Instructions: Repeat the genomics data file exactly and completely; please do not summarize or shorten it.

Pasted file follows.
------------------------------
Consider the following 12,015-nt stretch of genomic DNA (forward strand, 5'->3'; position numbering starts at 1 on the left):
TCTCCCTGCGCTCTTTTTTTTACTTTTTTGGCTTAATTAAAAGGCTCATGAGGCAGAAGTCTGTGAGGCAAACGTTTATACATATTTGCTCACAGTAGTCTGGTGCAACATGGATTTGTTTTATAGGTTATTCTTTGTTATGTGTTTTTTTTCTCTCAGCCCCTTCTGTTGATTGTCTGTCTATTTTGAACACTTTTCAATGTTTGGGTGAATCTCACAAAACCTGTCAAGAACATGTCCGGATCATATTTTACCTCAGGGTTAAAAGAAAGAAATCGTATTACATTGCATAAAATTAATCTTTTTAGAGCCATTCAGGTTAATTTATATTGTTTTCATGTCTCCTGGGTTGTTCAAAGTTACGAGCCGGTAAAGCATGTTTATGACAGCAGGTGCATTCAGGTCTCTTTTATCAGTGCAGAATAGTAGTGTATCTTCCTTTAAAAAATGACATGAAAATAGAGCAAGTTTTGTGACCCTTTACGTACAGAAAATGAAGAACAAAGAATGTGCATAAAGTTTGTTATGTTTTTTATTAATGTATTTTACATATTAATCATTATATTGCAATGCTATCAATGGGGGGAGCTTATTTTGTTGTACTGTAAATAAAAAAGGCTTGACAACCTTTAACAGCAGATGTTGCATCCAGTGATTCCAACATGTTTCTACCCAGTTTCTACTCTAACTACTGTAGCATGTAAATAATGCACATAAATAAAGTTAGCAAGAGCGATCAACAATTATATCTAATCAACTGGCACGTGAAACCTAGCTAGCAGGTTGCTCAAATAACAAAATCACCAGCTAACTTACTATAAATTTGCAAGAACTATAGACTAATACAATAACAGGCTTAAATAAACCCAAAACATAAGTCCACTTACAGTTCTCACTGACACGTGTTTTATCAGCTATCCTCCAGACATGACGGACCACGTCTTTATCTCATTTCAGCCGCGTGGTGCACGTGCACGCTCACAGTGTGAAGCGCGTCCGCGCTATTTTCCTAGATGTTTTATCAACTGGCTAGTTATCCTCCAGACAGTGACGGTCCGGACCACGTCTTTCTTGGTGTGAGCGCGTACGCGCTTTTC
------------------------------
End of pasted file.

Consider the following 12,015-nt stretch of genomic DNA (forward strand, 5'->3'; position numbering starts at 1 on the left):
TCTCCCTGCGCTCTTTTTTTTACTTTTTTGGCTTAATTAAAAGGCTCATGAGGCAGAAGTCTGTGAGGCAAACGTTTATACATATTTGCTCACAGTAGTCTGGTGCAACATGGATTTGTTTTATAGGTTATTCTTTGTTATGTGTTTTTTTTCTCTCAGCCCCTTCTGTTGATTGTCTGTCTATTTTGAACACTTTTCAATGTTTGGGTGAATCTCACAAAACCTGTCAAGAACATGTCCGGATCATATTTTACCTCAGGGTTAAAAGAAAGAAATCGTATTACATTGCATAAAATTAATCTTTTTAGAGCCATTCAGGTTAATTTATATTGTTTTCATGTCTCCTGGGTTGTTCAAAGTTACGAGCCGGTAAAGCATGTTTATGACAGCAGGTGCATTCAGGTCTCTTTTATCAGTGCAGAATAGTAGTGTATCTTCCTTTAAAAAATGACATGAAAATAGAGCAAGTTTTGTGACCCTTTACGTACAGAAAATGAAGAACAAAGAATGTGCATAAAGTTTGTTATGTTTTTTATTAATGTATTTTACATATTAATCATTATATTGCAATGCTATCAATGGGGGGAGCTTATTTTGTTGTACTGTAAATAAAAAAGGCTTGACAACCTTTAACAGCAGATGTTGCATCCAGTGATTCCAACATGTTTCTACCCAGTTTCTACTCTAACTACTGTAGCATGTAAATAATGCACATAAATAAAGTTAGCAAGAGCGATCAACAATTATATCTAATCAACTGGCACGTGAAACCTAGCTAGCAGGTTGCTCAAATAACAAAATCACCAGCTAACTTACTATAAATTTGCAAGAACTATAGACTAATACAATAACAGGCTTAAATAAACCCAAAACATAAGTCCACTTACAGTTCTCACTGACACGTGTTTTATCAGCTATCCTCCAGACATGACGGACCACGTCTTTATCTCATTTCAGCCGCGTGGTGCACGTGCACGCTCACAGTGTGAAGCGCGTCCGCGCTATTTTCCTAGATGTTTTATCAACTGGCTAGTTATCCTCCAGACAGTGACGGTCCGGACCACGTCTTTCTTGGTGTGAGCGCGTACGCGCTTTTC